Sharks

Like a Van Parked on a Dark Curve

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20 years on from their short, but oh-so-glorious career on the fringes of the '70s' British hard rock scene, the Sharks reform around founding members Chris Spedding and Snips to cut an album that really does merit mention in the same breath as its predecessors.

Recorded in 1993, the album was not ultimately released until 1998, but the wait was worthwhile. With the Attractions' Pete Thomas stepping in for absent drummer Marty Simon, and Jackie Badger on bass, the original band's edgy blues-rock take on glam is updated with surprising ferocity. Spedding is in devastating form throughout. He spits out solos and riffs without a glance at the passing years, and one quickly remembers why Snips is often regarded as the one singer he's worked with who could truly match him for guts. Similarly, the album's finest moments -- "Gone To The Dogs," "Wake Me When It's Time To Dance," "Blue Rags And Hollers" -- all have a slashing, sashaying defiance that sums up the edgy outlaw aura that was the Sharks' province in their prime.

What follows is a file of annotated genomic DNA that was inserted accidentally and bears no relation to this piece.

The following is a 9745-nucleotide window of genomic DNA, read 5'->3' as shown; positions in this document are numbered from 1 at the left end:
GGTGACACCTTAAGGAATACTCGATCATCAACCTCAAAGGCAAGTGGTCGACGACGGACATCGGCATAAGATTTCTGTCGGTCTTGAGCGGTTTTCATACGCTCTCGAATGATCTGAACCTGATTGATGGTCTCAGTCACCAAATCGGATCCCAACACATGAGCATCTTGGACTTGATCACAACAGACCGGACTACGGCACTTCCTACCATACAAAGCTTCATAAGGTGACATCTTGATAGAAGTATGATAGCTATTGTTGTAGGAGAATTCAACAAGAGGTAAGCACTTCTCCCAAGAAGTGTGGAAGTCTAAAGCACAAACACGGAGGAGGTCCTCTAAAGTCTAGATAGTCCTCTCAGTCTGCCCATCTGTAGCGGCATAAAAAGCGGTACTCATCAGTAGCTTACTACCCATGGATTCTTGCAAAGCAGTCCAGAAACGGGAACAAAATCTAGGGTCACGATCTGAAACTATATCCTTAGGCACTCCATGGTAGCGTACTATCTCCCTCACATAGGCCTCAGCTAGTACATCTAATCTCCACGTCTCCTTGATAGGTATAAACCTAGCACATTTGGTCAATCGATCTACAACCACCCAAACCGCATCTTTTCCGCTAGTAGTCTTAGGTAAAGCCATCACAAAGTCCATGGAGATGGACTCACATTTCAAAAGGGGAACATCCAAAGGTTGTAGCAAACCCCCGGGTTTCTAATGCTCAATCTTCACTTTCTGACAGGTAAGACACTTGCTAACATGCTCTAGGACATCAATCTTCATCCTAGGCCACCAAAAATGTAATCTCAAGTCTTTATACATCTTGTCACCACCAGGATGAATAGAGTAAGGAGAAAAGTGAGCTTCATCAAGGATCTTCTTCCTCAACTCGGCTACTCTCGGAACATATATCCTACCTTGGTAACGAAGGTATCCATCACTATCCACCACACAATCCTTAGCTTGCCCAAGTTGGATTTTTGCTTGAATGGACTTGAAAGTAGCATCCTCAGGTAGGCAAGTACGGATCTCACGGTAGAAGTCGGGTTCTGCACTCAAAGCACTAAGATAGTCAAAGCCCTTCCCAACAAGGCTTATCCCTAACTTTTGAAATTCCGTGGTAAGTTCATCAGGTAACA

Reunions are often grand disappointments -- and reunions that are then delayed for five years invariably fall flat on their faces. The Sharks, however, retain all the bite they ever had. A triumphant return.

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